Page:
The Therapeutic Process

How Your Thoughts, Emotions and Physical Reactions Are Connected

 

It’s natural to be faced with difficult circumstances from time to time in your life. Storms roar into your life and tear apart your healthy sense of self, leaving you wrestling with ideas and beliefs that limit how you think and behave.

 

More and more research is showing us how stress, pain and emotions are connected. We’re realizing how our thoughts and emotional responses are influenced by the demands of a particular situation. Powerful, overwhelming physical and emotional events can change the function of your brain and nervous system and affect your muscles, digestion, blood pressure and other bodily systems. Author Dan Siegel coined the term “triangle of well-being’ to describe the interconnection between mind, brain and relationships.

 

You don’t notice these changes since they occur on a neuro-psychological level and you’re not conscious of them. But the effects are obvious: they keep you repeating unhealthy patterns that affect your daily life in negative ways.

 

That’s why it’s critical to your overall wellbeing, including your physical health, to develop healthy patterns of response that improve the quality of your life.

 

This is the goal of clinical counselling – to help rebalance your nervous system so you increase your ability to respond to challenging events with flexibility and resilience.

Approaches to Treatment:

Self-Regulation Therapy (SRT)

Family Therapy

Sensorimotor Psychotherapy

Motivational Interviewing

Cognitive Behavioral Therapy (CBT)

Adolescent Therapy

Critical Incident Stress Management

'Yesterday I was clever, so I wanted to change the world. Today I am wise, so I am changing myself.' - Rumi

 

Why You React The Way You Do  – Even If You Don’t Like It 

 

Research show us that the structure and function of your mind and brain are shaped by your experiences, particularly those evolving from emotional relationships.

 

At any time in your life, an overwhelming event can change your nervous system and affect how you respond or relate to others, or how you feel. It can also affect your overall sense of wellbeing. Your life is full of memories and thoughts of your experiences. The nature of these thoughts determines the state of your mental health and physical well-being. Your body responds one way to feelings of happiness and wellbeing and in a different way to fear, sadness or terror.  Memories that evoke intense emotions and sensations can cause you to relive that event emotionally or through sensations in your body. It doesn’t matter if the event just happened or if it took place months or years ago.

 

Your habitual reactions to today’s situations may have begun in childhood. If you felt safe and secure with your caregiver, this will be reflected in how you engage with others. People who had a positive attachment figure frequently feel more confident and deal with stress and conflict with more resilience.  How we come into relationship with others can be altered in a positive or negative way by our previous experiences. If your attachment to your caregiver was unpredictable or unsafe, making it difficult for you to form a secure attachment, this pattern creates a template for your adult relationships.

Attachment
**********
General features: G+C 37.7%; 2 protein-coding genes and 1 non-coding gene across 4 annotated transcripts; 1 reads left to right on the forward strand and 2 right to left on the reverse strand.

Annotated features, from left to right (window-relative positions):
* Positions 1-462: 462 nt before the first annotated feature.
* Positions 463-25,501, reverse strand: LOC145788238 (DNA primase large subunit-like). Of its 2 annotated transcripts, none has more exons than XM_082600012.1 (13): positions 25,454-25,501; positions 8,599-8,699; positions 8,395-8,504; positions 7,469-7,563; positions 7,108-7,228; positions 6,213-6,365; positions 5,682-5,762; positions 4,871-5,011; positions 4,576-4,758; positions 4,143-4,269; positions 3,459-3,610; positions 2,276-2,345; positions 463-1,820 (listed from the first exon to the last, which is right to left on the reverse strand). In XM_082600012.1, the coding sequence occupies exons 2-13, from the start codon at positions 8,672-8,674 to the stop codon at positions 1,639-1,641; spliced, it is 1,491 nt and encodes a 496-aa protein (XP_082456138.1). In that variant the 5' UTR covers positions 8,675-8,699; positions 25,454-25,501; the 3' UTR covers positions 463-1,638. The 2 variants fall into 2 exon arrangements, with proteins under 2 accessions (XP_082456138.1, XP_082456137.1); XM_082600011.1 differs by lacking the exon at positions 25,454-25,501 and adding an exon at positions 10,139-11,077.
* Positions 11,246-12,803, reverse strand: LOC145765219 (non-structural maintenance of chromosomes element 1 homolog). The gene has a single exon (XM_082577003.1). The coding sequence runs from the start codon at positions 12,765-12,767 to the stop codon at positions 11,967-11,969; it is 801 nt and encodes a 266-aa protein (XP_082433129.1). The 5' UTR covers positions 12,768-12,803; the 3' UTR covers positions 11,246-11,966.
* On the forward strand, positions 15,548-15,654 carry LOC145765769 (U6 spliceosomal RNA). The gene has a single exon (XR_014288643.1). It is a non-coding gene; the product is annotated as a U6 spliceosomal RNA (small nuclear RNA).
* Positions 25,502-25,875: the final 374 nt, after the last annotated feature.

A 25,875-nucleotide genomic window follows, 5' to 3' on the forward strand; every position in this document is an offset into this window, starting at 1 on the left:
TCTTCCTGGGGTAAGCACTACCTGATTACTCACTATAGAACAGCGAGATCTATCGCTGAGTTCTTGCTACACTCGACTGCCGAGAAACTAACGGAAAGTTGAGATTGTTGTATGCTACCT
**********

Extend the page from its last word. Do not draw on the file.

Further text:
How you communicate and the signals you send to the other person are all connected to your past experiences.  Often these patterns of social interaction become habitual and affect the quality of your life whether you’re aware of them or not.  Your interactions with others in turn shape your mental world.

 

Becoming aware of your patterns of social connection provides an opportunity to transform confusion into insight and self-blame into self-compassion.

Footprints in the sand of a beach with high tide line close by

How Can You Transform Your Experiences Into Insight, Balance and Self-Compassion?

 

The answer is that through awareness, knowledge, and skill-building, you can make adjustments that enable you to shift into a more positive state of mind.

 

Like plants, your thoughts need to be fed and cared for in order to grow. Yet so much of ordinary thinking lapses into habitual patterns with little variation from one day to the next. These thoughts influence the conditions in our life.

 

The activity and configuration of your brain is shaped by how you focus your attention. By harnessing your ability to focus your attention, you begin to create important shifts in the function and structure of your brain. You develop new neural pathways that create flexibility for you to manage daily challenges and stressors. This process – using the power of attention to change the activity of the brain – is called neuroplasticity.

 

Working with the body can help you to integrate unresolved events or painful experiences from the past as well as helping to regulate how you process thoughts and emotions. Your ability to build relationships improves too, and adds to the quality of your life. Working with your nervous system to integrate traumatic events brings the nervous system back into balance. This work is based in neurobiology.

 

By connecting the relationships of the mind and body, this approach integrates talk therapy with body experience. When you begin to make sense of your experiences, you can extract meaning from the event and you can begin to heal.

 

A final thought to ponder: you can’t be peaceful when you’re in a state of confusion, fear or emotional upset. These daily challenges can provide an opportunity for change and personal growth.

 

Would you like to begin this process? Let’s begin by having a conversation.

 

Take a first step. Contact me at 250.881.1806 to request a free fifteen-minute in person meeting to answer any questions you may have or go here to use the form on the “Contact” page.